However there’s a challenge too. This is to re-link the huge numbers of ‘Addressee Gone Away’ - lost - Child Trust Funds. Over one million accounts are lost to the young person to whom they belong, almost entirely among the accounts which were opened on their behalf by HM Revenue and Customs, because parents/guardians had not done so within the first year of their birth.
There were 1.74 million accounts opened in this way and, in the case of families in receipt of Child Tax Credit, virtually all accounts were opened this way. What solutions can we put in place so that these young people do not continue to lose out?
The Share Centre and The Share Foundation have started a major campaign to re-link these lost Child Trust Funds using this poster, 20,000 of which have been sent to the 7,000 secondary schools throughout the United Kingdom, linked to HMRC’s ‘Find my Child Trust Fund’ facility.
But we need to do much more than this to re-link young people from the poorest homes.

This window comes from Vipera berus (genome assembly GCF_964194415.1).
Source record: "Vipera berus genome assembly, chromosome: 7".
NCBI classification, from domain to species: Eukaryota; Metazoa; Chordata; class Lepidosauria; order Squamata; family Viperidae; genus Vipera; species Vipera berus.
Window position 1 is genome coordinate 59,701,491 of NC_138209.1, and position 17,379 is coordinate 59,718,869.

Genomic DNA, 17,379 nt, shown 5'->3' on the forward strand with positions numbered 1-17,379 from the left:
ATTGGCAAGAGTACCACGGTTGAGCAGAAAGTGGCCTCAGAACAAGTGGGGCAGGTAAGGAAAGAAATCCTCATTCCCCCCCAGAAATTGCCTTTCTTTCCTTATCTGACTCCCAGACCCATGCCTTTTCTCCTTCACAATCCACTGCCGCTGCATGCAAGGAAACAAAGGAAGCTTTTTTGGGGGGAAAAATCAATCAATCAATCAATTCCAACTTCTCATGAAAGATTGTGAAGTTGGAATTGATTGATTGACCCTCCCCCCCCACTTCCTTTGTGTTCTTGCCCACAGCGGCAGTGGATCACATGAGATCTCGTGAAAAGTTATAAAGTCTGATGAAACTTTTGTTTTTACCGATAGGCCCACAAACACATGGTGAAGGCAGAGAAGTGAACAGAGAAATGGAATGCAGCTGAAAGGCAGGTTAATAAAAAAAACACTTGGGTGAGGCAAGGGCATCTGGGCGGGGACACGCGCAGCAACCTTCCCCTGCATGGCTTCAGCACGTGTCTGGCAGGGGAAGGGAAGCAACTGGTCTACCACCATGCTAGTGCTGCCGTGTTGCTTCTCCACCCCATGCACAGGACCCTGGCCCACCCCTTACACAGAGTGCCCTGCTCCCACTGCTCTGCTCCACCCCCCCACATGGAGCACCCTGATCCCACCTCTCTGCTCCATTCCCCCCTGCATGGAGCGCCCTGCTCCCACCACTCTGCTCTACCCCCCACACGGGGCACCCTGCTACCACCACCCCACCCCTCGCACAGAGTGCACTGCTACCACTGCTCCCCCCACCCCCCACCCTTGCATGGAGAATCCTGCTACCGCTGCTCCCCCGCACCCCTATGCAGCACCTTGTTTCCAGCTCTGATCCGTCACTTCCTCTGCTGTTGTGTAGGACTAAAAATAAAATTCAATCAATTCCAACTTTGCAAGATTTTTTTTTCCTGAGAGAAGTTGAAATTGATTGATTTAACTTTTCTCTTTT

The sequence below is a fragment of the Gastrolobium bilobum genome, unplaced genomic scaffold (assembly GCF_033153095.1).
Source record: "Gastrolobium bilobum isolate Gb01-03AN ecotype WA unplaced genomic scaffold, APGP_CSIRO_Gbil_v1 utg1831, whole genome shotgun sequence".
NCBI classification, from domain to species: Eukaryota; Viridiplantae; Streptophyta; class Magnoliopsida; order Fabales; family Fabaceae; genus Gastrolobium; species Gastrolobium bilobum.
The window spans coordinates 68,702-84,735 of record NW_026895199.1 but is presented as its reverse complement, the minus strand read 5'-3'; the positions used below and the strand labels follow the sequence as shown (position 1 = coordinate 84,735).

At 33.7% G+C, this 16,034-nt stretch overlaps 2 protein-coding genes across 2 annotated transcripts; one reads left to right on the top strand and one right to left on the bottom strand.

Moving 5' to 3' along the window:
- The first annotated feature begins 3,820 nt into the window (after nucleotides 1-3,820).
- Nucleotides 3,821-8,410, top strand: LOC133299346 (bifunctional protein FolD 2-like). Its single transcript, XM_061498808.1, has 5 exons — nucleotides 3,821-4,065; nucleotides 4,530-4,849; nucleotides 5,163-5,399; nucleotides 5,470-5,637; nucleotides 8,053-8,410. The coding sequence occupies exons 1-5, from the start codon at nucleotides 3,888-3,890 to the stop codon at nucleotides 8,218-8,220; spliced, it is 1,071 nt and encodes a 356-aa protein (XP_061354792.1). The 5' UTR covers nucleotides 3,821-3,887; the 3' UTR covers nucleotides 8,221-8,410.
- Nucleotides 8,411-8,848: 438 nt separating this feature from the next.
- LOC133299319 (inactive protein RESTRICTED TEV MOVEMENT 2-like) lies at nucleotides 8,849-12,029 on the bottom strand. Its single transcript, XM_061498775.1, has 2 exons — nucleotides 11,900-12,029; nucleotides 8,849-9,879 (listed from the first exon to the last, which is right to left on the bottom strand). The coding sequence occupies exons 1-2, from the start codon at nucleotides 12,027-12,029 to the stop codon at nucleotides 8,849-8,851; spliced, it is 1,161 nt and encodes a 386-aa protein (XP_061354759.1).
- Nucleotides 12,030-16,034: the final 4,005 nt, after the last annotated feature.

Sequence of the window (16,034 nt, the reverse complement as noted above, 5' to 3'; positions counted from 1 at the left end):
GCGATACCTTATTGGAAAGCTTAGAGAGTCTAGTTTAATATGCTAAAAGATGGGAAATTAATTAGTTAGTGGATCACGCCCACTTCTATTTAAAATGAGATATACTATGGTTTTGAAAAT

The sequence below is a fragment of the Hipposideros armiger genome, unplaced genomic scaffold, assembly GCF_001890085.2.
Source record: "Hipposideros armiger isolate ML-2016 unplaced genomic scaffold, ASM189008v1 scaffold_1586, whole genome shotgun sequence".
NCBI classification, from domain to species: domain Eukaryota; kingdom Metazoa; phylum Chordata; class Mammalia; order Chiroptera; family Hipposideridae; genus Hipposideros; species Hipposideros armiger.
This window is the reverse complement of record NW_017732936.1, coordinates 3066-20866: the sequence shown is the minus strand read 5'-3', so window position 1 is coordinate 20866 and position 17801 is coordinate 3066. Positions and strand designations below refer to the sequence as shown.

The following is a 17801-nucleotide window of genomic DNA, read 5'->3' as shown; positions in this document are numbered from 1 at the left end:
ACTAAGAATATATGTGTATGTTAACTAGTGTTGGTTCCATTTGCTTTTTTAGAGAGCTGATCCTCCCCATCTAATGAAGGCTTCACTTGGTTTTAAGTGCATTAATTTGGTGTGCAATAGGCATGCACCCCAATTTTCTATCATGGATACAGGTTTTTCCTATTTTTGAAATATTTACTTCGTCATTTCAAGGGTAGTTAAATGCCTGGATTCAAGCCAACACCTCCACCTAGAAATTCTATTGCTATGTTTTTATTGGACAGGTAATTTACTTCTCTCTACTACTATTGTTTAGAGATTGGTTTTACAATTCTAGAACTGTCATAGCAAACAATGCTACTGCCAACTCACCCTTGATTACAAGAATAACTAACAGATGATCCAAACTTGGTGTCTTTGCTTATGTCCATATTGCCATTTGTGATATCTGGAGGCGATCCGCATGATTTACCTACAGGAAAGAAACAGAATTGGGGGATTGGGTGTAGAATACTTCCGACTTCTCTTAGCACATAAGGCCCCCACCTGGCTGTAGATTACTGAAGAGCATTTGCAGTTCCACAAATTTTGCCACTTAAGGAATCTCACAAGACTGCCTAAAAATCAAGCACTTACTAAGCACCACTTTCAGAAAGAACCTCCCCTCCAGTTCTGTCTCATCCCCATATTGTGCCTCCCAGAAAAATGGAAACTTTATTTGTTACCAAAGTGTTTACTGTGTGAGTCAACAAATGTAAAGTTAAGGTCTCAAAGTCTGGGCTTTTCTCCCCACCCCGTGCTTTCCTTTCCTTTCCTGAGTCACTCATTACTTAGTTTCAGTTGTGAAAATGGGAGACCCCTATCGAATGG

Nearly 37% of the accounts for the most disadvantaged families – those in receipt of Child Tax Credit - are ‘Addressee Gone Away’. For these most disadvantaged young people that’s about 440,000 lost accounts now worth nearly £0.75 billion, including over £400 million from Government contributions.
Following its success in reconciling the Child Trust Fund scheme for children in care, The Share Foundation has put forward a proposal to Government to address this specific area which it hopes will receive attention in the November budget.
For those unfamiliar with The Share Foundation, we operate the Junior ISA and Child Trust Fund schemes for children and young people in care on behalf of the Department for Education, throughout the United Kingdom. As part of our work we have introduced an incentivised learning programme for young people in care, the ‘Stepladder of Achievement’.
The Share Foundation’s short video for local authorities explains how it works.
So we’re now asking the Government to introduce a similar programme to ‘Stepladder’ for 15-17 year olds in all families in receipt of Child Tax Credit. Publicised through the DWP benefits system, it would reward young people who make the effort to progress with additional money and, if the young person’s Child Trust Fund is ‘addressee gone away’ - as nearly 40% are - we’ll find the account as part of the programme.